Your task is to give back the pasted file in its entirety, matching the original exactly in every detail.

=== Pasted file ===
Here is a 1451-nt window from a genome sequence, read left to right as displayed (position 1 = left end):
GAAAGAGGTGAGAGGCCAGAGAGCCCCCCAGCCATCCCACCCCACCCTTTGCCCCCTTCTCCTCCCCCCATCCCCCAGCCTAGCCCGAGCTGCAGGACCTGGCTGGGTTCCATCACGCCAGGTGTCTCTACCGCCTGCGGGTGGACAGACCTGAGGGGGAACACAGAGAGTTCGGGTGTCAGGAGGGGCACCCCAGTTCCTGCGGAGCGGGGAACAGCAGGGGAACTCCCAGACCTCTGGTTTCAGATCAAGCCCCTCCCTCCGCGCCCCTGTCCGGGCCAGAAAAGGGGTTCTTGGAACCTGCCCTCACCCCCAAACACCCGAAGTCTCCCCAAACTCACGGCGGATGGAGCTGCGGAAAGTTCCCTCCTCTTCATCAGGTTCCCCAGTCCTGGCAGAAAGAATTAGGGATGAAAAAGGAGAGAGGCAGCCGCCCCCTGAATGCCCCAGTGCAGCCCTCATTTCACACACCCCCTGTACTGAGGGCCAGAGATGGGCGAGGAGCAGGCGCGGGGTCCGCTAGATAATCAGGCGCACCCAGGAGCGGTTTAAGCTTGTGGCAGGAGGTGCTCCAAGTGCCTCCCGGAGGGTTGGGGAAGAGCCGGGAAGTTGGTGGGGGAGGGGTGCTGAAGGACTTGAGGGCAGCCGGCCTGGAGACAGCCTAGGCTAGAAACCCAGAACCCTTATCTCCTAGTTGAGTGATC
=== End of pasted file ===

Here is a 1451-nt window from a genome sequence, read left to right as displayed (position 1 = left end):
GAAAGAGGTGAGAGGCCAGAGAGCCCCCCAGCCATCCCACCCCACCCTTTGCCCCCTTCTCCTCCCCCCATCCCCCAGCCTAGCCCGAGCTGCAGGACCTGGCTGGGTTCCATCACGCCAGGTGTCTCTACCGCCTGCGGGTGGACAGACCTGAGGGGGAACACAGAGAGTTCGGGTGTCAGGAGGGGCACCCCAGTTCCTGCGGAGCGGGGAACAGCAGGGGAACTCCCAGACCTCTGGTTTCAGATCAAGCCCCTCCCTCCGCGCCCCTGTCCGGGCCAGAAAAGGGGTTCTTGGAACCTGCCCTCACCCCCAAACACCCGAAGTCTCCCCAAACTCACGGCGGATGGAGCTGCGGAAAGTTCCCTCCTCTTCATCAGGTTCCCCAGTCCTGGCAGAAAGAATTAGGGATGAAAAAGGAGAGAGGCAGCCGCCCCCTGAATGCCCCAGTGCAGCCCTCATTTCACACACCCCCTGTACTGAGGGCCAGAGATGGGCGAGGAGCAGGCGCGGGGTCCGCTAGATAATCAGGCGCACCCAGGAGCGGTTTAAGCTTGTGGCAGGAGGTGCTCCAAGTGCCTCCCGGAGGGTTGGGGAAGAGCCGGGAAGTTGGTGGGGGAGGGGTGCTGAAGGACTTGAGGGCAGCCGGCCTGGAGACAGCCTAGGCTAGAAACCCAGAACCCTTATCTCCTAGTTGAGTGATC